As more companies find that they have to clean up their acts to comply with tougher environmental standards, the business of cleaning up the environment is looking like one of the few growth sectors of the economy.

With new opportunities in sight, Dynamac Corp., the 20-year-old environmental services firm, has started to change gears. Larry White is one of the new gears.

White's appointment as senior vice president for corporate development and marketing should start the Rockville-based company on a new track toward more private industry consulting.

Government contracts cleaning up pollution and disposing of hazardous waste -- especially with the Environmental Protection Agency and the Department of Defense -- always have been the company's mainstay. But increased competition in that field and more opportunities in other parts of the industry have caused the company -- and many others like it -- to look outside government for work.

Moreover, White's appointment also should draw to a close the upheaval following the death of the company's founder, Donald MacArthur, in November 1989.

After MacArthur's death, his widow, Diana MacArthur, came in as chairman of the board to pick up the pieces and reevaluate the firm's direction.

In April, she hired Paul Goldstein as president; in August, White, 47, started work in the "number two" position. In the interim, Alain Hirsch, a high-ranking company scientist, was promoted to president of the company. When Goldstein came aboard, Hirsch was demoted to chief scientist and in September he left Dynamac for a job at another company, Goldstein said.

In hiring Goldstein and White, Diana MacArthur was trying to change the way the company does business, both executives said. Because the two have strong backgrounds in consulting with private industry, they will be able to help steer the company away from a dependence on government clean-up jobs.

"Dynamac previously was in the environmental business, and also other businesses, but it never declared what its specialty was," White said.

Most companies entering the field are pursuing remedial work, Smith said, and Dynamac is too. But for company growth, they're also looking at another, less-tapped field: prevention.

"Once we've cleaned everything up, the emphasis is going to be on prevention. We're aggressively pursuing the pollution prevention market because we see that is going to be the way of the future," he said.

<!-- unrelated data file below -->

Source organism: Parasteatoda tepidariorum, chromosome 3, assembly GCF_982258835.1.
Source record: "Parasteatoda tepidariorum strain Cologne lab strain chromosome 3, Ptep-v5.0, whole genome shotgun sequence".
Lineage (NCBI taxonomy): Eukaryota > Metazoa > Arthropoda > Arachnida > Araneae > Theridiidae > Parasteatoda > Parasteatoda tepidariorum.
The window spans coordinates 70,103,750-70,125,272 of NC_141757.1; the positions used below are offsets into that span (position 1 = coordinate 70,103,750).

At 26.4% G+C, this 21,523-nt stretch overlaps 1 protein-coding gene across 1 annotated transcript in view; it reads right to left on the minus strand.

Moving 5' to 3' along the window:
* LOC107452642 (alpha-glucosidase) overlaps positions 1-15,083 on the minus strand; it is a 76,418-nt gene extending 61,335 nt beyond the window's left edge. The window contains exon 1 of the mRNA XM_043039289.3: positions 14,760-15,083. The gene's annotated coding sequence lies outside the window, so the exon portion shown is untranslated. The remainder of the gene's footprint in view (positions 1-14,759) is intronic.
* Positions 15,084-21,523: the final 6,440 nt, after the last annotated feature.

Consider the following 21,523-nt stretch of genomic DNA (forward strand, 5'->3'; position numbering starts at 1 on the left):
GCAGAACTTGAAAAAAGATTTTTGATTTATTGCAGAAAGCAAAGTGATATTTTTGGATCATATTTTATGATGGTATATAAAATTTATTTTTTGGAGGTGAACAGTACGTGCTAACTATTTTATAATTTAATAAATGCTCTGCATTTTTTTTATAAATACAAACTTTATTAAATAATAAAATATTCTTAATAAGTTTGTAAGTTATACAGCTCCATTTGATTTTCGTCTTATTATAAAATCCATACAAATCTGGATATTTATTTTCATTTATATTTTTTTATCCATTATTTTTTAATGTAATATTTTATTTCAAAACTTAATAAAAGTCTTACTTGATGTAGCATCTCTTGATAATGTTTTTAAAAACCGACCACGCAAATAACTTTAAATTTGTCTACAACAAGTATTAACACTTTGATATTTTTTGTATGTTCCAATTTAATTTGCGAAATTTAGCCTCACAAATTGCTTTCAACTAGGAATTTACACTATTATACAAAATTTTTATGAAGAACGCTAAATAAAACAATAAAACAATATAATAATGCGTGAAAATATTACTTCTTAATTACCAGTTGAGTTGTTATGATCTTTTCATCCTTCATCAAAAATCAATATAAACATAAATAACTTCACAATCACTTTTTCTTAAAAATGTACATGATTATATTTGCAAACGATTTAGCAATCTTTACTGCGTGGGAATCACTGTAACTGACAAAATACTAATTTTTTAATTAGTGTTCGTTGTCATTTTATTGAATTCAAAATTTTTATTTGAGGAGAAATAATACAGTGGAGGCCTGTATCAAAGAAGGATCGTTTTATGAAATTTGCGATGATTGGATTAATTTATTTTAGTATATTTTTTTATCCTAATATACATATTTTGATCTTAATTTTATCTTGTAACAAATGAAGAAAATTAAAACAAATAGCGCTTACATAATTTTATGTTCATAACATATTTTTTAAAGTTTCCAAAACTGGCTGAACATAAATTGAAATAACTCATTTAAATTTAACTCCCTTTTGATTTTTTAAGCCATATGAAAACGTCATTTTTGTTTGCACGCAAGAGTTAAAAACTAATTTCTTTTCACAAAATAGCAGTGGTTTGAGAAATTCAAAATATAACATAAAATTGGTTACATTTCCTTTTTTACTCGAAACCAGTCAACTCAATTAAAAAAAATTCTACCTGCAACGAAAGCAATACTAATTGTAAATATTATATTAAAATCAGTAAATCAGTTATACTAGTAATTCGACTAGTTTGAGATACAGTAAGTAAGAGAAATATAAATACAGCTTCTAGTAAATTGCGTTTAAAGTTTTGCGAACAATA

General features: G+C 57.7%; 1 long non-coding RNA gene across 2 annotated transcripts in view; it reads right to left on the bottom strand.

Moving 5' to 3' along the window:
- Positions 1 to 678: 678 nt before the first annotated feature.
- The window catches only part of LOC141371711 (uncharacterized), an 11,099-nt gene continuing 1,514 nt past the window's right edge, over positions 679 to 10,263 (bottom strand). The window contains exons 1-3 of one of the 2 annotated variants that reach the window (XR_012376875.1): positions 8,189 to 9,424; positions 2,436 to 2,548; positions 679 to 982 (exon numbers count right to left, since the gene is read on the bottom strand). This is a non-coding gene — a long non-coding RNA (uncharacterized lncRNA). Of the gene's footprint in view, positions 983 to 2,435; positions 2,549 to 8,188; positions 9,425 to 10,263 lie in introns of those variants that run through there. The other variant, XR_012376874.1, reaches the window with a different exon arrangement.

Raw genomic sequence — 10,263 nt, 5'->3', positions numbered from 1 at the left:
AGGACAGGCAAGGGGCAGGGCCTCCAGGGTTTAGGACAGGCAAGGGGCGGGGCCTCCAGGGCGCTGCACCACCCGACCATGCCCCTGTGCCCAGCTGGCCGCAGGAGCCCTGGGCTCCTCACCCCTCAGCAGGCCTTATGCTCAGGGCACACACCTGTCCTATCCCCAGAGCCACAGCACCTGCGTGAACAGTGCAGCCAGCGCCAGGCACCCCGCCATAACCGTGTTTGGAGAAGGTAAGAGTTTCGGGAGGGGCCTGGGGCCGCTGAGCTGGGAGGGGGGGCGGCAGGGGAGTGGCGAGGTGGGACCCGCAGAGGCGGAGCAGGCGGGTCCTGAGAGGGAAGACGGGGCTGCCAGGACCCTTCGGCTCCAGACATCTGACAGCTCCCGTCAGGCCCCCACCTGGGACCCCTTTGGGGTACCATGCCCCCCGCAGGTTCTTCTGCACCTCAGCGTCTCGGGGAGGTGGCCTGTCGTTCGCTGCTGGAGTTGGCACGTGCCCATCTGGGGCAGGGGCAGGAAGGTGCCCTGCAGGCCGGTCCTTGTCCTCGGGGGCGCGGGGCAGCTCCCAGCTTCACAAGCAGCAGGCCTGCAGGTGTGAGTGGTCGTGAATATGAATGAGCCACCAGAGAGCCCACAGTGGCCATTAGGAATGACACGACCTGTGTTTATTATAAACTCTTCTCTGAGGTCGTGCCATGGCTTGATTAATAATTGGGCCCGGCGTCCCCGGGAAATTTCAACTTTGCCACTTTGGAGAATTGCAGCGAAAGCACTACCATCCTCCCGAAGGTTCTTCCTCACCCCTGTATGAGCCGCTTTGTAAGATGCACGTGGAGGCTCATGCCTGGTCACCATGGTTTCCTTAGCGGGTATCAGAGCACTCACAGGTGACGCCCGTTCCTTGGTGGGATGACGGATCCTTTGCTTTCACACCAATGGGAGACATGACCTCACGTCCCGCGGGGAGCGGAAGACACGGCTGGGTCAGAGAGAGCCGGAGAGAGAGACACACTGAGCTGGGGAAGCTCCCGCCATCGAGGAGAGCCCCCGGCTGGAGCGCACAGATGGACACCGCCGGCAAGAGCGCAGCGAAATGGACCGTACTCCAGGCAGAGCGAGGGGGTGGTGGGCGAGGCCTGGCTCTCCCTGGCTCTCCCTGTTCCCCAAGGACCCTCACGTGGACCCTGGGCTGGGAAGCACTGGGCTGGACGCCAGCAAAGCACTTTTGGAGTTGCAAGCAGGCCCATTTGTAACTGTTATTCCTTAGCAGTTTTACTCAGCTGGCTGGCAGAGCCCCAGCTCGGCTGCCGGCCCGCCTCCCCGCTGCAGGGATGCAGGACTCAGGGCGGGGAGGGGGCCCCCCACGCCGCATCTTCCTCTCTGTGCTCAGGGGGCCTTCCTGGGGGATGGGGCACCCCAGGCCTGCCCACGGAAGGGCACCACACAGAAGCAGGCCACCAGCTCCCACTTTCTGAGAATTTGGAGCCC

Because the regulatory environment, and subsequently clients' needs, have changed as environmentalism has taken the national spotlight in the last decade, a market for environmental management consulting has grown, White said.

The company's plan is to create a demand for consultants who help industry comply with environmental regulations, and even stay ahead of the trend. White and Goldstein hope to encourage companies to clean up their manufacturing processes and reduce emissions to stay ahead of the regulatory curve.

To bring about such a change of focus, the company was looking for someone with both technical and marketing expertise. White has both.

After receiving a bachelor's degree in civil engineering from the University of Maryland, White went to work for the Army Corps of Engineers in Baltimore. He stayed there eight years and studied at night for a master's degree in geotechnical engineering from Catholic University.

Moving on to the Nuclear Regulatory Commission, White said, he gained more technical experience and continued his tour of area universities, studying at night for a second master's degree in engineering administration at George Washington University.

In 1981, White was hired by Roy F. Weston Inc., an environmental consulting firm in Philadelphia. There, White worked on various hazardous waste disposal and emergency response projects before coming back to Washington, where the firm's computer operations were concentrated. He changed the office's focus to management consulting. The group sought contracts to advise industry and government in strategic planning and regulation compliance.

At Dynamac, White and Goldstein hope to cultivate the same type of projects, which would make the company less reactive to -- and dependent on -- regulatory changes.

To bring about this change in corporate culture, creating a market for more programs to clean up industrial procedures is as important as developing innovative technology, White said. And marketing has got to be done at all levels of the company.

"Marketing is something you cannot force," White said. "You've got to educate and train people to be consultants. My philosophy is that in this business we all have a role in marketing."